How Top 40 Radio Works

Posted: July 30, 2013 in Artist Corner

If you grew up listening to Casey Kasem’s American Top 40, keeping your own list of the top songs and digging the behind-the-scenes tidbits of information Casey gave during the show, you’re not alone. The syndicated American Top 40 radio show was one of the most successful in the history of pop music. The snippets of information about your favorite recording artists, sentimental long-distance dedications, and Casey’s personal flair for teasers that kept you listening made the show the success that it was and still is today.

The heart of the show, however, is the music. Those chosen 40 songs that fall at the top of the Hot 100 chart — and sometimes stay there for a while — are compiled by Billboard Magazine and are based on some pretty amazing research. But what information does Billboard look at? How does music promotion affect what you hear on the radio? And, how does what you hear on the radio affect what music sells?

In this article, we’ll look at how radio stations decide what to play, and how Billboard comes up with the magical list of “the best” music. We’ll also see what happens when artists decide to buck the system and go for it on their own. Read on, and, as Casey always said, “Keep reaching for the stars!”

How Does a Song Make it to the Top 40?

Each week, Billboard puts together a chart of the top 100 most popular songs (as well as several other charts) based on a national sample of top 40 radio airplay, top 40 radio playlists, and music sales. Since the Top 40 comes from the Hot 100 chart, let’s look at how the Hot 100 is compiled. As you can imagine, this is quite an undertaking.

First, there is airplay. What is actually being played on the radio and on music video channels on TV? Assuming program directors and disc jockeys have their finger on the pulse of popular music, this could be good measure of what people like. Airplay is tracked through Broadcast Data Systems (BDS), run by Nielsen. BDS uses digital pattern-recognition technology to identify songs that are played on radio stations and music video TV channels across the United States and Canada. This is done 24 hours a day, seven days a week, and captures over 100 million songs annually. BDS also provides “gross impressions,” which is simply the number of people listening to a station multiplied by the number of times the record was played. When new songs are recorded, a copy of the recording is sent to BDS so it can be encoded and tracked by its system on the stations it monitors. This data is used not only by Billboard in compiling the weekly charts, but also by record company executives, radio stations, publishing firms, performance rights organizations (to calculate performance royalties), music retailers, independent promoters, film and TV producers, and artist managers.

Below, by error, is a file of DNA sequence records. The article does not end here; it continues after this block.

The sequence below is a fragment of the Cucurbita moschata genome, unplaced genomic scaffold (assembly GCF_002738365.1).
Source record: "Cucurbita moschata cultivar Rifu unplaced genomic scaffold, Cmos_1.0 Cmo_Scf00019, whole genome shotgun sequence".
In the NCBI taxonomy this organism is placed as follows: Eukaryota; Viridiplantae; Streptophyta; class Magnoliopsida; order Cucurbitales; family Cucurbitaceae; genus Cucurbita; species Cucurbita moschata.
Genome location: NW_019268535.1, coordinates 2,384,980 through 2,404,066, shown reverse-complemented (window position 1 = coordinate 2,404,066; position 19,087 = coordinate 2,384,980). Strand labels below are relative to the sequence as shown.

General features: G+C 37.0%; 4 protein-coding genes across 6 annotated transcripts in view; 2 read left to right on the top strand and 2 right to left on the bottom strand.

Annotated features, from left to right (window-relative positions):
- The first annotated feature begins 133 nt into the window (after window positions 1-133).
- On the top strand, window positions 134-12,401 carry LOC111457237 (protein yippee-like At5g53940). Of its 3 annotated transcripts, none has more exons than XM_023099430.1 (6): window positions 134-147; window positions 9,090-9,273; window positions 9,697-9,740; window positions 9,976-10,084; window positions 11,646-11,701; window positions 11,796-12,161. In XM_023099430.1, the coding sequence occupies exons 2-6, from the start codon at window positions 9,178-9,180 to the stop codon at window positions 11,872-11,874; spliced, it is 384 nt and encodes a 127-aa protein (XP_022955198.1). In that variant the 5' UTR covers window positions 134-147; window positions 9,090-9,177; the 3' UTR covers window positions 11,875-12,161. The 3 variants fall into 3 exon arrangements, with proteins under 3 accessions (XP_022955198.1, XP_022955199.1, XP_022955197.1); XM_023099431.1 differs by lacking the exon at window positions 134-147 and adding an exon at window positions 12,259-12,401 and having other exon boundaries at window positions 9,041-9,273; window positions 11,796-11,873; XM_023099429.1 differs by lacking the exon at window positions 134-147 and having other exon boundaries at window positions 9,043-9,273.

Another measure of what music is hot is what people are buying. To find out what music is selling in record stores, Billboard goes to SoundScan. Nielsen SoundScan is an information system that tracks the salesof music and music videos throughout the United States and Canada. By scanning the bar codes, they can collect sales information from cash registers each week from over 14,000 retail, mass merchant, and non-traditional sources such as online stores, concert sales, etc. The data is compiled and available for subscribers every Wednesday. Like BDS data, the data from SoundScan is also very valuable for record companies, artists, concert promoters, and retailers.

Billboard’s methodologies for compiling the charts have gone through several changes over the years. Since switching to Nielsen’s BDS and SoundScan (see below for a little background), Billboard changed the weighting of airplay versus sales. Because tracking a single song through album sales isn’t exactly accurate, singles sales have always been used to track the sales side of song popularity. But, since only about 20% of people actually buy singles and over 90% listen to the radio, it made sense to alter the ratio of points. Now, the overall points are weighted to 20% sales and 80% airplay.

But, if Billboard bases its charts on what is already being played on the radio and purchased in music stores, how do radio stations find out about new music?

 

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